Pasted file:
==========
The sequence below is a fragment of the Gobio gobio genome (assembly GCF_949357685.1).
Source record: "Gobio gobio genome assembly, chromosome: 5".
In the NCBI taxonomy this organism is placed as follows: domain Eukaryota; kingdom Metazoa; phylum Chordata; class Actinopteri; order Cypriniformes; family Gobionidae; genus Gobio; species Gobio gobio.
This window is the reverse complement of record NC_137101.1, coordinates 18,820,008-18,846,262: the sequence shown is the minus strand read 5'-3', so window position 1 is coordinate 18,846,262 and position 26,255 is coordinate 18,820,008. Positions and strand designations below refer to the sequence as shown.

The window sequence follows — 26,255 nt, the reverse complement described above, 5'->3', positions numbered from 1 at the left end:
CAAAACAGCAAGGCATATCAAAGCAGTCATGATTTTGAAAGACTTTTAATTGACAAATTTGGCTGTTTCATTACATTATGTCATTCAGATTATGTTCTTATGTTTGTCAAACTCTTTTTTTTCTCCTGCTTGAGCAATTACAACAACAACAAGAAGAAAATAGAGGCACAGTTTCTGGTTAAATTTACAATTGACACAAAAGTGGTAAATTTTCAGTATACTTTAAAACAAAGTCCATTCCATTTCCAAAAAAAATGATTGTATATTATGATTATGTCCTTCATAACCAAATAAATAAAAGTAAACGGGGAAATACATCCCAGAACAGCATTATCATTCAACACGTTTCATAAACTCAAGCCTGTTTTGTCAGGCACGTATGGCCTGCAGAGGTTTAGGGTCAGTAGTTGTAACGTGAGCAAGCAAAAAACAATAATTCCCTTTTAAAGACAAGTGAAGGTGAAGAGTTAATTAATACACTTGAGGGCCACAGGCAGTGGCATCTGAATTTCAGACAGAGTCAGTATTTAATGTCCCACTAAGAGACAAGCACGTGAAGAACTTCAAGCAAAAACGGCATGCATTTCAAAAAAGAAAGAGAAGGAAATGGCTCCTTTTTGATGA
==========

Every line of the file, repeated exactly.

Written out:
The sequence below is a fragment of the Gobio gobio genome (assembly GCF_949357685.1).
Source record: "Gobio gobio genome assembly, chromosome: 5".
In the NCBI taxonomy this organism is placed as follows: domain Eukaryota; kingdom Metazoa; phylum Chordata; class Actinopteri; order Cypriniformes; family Gobionidae; genus Gobio; species Gobio gobio.
This window is the reverse complement of record NC_137101.1, coordinates 18,820,008-18,846,262: the sequence shown is the minus strand read 5'-3', so window position 1 is coordinate 18,846,262 and position 26,255 is coordinate 18,820,008. Positions and strand designations below refer to the sequence as shown.

The window sequence follows — 26,255 nt, the reverse complement described above, 5'->3', positions numbered from 1 at the left end:
CAAAACAGCAAGGCATATCAAAGCAGTCATGATTTTGAAAGACTTTTAATTGACAAATTTGGCTGTTTCATTACATTATGTCATTCAGATTATGTTCTTATGTTTGTCAAACTCTTTTTTTTCTCCTGCTTGAGCAATTACAACAACAACAAGAAGAAAATAGAGGCACAGTTTCTGGTTAAATTTACAATTGACACAAAAGTGGTAAATTTTCAGTATACTTTAAAACAAAGTCCATTCCATTTCCAAAAAAAATGATTGTATATTATGATTATGTCCTTCATAACCAAATAAATAAAAGTAAACGGGGAAATACATCCCAGAACAGCATTATCATTCAACACGTTTCATAAACTCAAGCCTGTTTTGTCAGGCACGTATGGCCTGCAGAGGTTTAGGGTCAGTAGTTGTAACGTGAGCAAGCAAAAAACAATAATTCCCTTTTAAAGACAAGTGAAGGTGAAGAGTTAATTAATACACTTGAGGGCCACAGGCAGTGGCATCTGAATTTCAGACAGAGTCAGTATTTAATGTCCCACTAAGAGACAAGCACGTGAAGAACTTCAAGCAAAAACGGCATGCATTTCAAAAAAGAAAGAGAAGGAAATGGCTCCTTTTTGATGA